How to Replace a John Deere Riding Mower Deck Belt

Overview

Riding mowers require a regular set of maintenance including air filter changes, oil and oil filter changes, and lubrication. After several hundred hours of use, the belts that run the blades on your mower will wear down and require replacement. Shaking on the mower deck, uneven grass cutting or signs of dryness, cracking or splitting are all indications that the mower deck belts require replacement.

Step 1

Disengage the mower and remove the cabling from the spark plug to the engine. This will keep the mower from starting accidentally. Move the mower onto a flat surface and engage the parking brake.

Step 2

Move the mower deck down to the lowest position and disconnect the lift rod assembly from the front of the deck, as well as the tension rods from the sides of the mower deck. Roll the mower deck out from under the riding mower.

Step 3

Remove the screws from the belt protection cover, lift the cover off and place it to the side.

Step 4

Clean the mower deck of any grass or debris before removing the mower deck belts.

Step 5

Examine the sticker on the mower deck for the correct position of the belt before removing it.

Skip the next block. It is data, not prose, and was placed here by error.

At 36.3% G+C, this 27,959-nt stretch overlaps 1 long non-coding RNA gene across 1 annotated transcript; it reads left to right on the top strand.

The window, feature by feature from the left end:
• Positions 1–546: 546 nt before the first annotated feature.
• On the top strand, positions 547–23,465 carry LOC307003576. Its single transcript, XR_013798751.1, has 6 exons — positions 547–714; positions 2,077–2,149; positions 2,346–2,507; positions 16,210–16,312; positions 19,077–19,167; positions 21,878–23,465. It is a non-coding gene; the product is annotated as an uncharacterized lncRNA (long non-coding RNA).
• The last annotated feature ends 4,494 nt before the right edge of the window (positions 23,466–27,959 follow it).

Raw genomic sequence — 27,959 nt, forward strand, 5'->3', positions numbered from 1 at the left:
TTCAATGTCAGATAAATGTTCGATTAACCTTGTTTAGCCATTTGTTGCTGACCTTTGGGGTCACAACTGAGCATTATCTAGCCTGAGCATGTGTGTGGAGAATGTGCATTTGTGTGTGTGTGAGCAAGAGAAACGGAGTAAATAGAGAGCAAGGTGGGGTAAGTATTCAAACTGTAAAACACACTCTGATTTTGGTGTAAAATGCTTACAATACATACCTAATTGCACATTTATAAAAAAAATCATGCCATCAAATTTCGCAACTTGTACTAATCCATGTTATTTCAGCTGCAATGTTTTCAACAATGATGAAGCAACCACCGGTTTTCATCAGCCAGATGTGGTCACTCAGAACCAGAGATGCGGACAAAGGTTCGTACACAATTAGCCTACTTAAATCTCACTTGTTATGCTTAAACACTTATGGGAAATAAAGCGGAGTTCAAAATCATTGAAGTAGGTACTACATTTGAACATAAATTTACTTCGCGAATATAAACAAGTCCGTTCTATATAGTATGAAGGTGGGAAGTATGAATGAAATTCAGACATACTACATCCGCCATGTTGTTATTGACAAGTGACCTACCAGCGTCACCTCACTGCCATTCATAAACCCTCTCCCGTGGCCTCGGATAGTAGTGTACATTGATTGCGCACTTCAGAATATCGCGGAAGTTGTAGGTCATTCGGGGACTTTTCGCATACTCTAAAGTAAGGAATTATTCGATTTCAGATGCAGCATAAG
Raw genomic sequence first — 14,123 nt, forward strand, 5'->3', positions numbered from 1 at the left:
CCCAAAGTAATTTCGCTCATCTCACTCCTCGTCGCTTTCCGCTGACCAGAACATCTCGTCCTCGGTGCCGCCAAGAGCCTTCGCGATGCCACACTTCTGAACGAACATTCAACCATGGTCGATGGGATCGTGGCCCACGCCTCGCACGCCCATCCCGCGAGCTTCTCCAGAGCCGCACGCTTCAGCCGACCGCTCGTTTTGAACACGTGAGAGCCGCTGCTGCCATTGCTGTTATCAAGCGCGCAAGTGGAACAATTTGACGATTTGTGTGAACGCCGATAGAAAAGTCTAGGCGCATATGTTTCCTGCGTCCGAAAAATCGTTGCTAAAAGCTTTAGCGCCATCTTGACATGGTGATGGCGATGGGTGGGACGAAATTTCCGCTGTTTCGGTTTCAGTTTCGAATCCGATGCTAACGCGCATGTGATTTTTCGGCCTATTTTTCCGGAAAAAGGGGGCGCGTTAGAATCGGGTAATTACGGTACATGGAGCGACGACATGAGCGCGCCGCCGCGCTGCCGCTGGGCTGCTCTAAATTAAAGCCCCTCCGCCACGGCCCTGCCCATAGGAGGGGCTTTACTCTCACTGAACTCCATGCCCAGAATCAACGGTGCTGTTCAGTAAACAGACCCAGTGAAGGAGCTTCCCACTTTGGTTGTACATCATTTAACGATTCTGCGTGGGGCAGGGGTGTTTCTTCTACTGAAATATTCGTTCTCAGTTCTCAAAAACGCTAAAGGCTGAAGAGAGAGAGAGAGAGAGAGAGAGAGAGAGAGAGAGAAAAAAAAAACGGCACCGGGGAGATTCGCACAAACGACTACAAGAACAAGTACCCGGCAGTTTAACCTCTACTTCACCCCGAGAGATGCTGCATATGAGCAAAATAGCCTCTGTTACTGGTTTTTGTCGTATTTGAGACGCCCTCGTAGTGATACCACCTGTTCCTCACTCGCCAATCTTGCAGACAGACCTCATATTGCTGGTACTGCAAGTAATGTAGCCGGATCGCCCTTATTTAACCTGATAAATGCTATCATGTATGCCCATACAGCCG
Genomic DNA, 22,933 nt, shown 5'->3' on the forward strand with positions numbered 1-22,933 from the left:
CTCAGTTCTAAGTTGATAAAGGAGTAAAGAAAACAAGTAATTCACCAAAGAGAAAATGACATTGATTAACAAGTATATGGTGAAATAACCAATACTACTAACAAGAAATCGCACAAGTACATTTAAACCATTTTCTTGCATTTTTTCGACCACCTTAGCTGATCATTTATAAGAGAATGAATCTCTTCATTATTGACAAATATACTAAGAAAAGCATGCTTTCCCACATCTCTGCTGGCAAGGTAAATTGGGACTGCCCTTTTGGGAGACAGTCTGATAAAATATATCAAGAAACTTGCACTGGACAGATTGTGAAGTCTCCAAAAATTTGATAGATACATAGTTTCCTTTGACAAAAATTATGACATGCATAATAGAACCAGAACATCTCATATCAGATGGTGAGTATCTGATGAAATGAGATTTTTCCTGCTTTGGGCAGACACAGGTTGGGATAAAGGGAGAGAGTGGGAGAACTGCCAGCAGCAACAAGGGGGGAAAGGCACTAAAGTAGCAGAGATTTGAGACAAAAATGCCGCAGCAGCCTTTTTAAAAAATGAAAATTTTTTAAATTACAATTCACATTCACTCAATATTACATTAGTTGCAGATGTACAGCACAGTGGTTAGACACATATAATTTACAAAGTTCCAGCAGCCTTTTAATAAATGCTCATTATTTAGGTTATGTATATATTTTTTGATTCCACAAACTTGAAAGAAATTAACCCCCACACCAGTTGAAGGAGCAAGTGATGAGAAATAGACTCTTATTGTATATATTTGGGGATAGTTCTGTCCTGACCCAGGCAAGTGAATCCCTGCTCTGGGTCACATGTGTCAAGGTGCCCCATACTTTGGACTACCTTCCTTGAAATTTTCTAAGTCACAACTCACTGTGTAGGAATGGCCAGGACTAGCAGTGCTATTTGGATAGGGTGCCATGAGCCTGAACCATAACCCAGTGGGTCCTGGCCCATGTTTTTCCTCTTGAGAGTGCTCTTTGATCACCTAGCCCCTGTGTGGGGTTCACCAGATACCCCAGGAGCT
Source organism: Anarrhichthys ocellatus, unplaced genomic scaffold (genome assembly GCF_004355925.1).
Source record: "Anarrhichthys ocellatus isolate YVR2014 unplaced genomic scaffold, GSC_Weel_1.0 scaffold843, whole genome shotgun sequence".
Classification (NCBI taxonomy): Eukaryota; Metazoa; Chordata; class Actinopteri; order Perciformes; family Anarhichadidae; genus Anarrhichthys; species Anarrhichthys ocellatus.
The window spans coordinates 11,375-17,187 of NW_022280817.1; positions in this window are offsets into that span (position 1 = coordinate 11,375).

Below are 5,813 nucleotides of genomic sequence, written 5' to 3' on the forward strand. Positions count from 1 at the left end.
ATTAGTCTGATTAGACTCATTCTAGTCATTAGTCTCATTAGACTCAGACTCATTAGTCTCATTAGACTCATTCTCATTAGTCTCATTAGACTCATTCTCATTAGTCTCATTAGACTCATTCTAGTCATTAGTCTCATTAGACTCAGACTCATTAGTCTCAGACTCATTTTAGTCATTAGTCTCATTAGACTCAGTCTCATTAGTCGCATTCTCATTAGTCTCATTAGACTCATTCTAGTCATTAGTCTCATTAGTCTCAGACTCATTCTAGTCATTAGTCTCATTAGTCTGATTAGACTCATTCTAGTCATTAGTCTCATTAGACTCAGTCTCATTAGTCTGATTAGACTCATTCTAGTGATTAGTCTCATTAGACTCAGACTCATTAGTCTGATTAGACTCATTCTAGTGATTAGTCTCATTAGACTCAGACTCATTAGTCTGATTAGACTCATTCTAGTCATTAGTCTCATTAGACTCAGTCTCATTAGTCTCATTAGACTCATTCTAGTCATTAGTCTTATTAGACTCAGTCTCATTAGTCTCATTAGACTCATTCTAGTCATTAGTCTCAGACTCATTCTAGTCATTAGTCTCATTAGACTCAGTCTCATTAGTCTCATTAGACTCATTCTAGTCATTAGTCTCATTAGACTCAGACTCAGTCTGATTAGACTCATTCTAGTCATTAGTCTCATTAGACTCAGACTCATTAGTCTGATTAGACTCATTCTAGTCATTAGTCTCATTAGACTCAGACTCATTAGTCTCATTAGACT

Step 6

Remove the belt from the mower, pulling up on the front pulley at the front of the mower deck, to remove the belt. Replace with the new belt in the routing configuration on the mower deck sticker or in the owner's manual.

Step 7

Reinstall the cover of the mower deck and hook the deck up to the mower in the opposite order of removal.

Things You'll Need

  • Socket wrench
  • Work gloves
  • Safety goggles
  • Screwdriver
  • Belt

References

  • Scotts Garden Tractor: Operator's Manual (PDF)
  • John Deere: Service Mower
Keywords: John Deere, mower deck belt, replace mower belt

About this Author

Cleveland Van Cecil is a freelancer writer specializing in technology. He has been a freelance writer for three years and has published extensively on eHow.com, writing articles on subjects as diverse as boat motors and hydroponic gardening. Van Cecil has a Bachelor of Arts in liberal arts from Baldwin-Wallace College.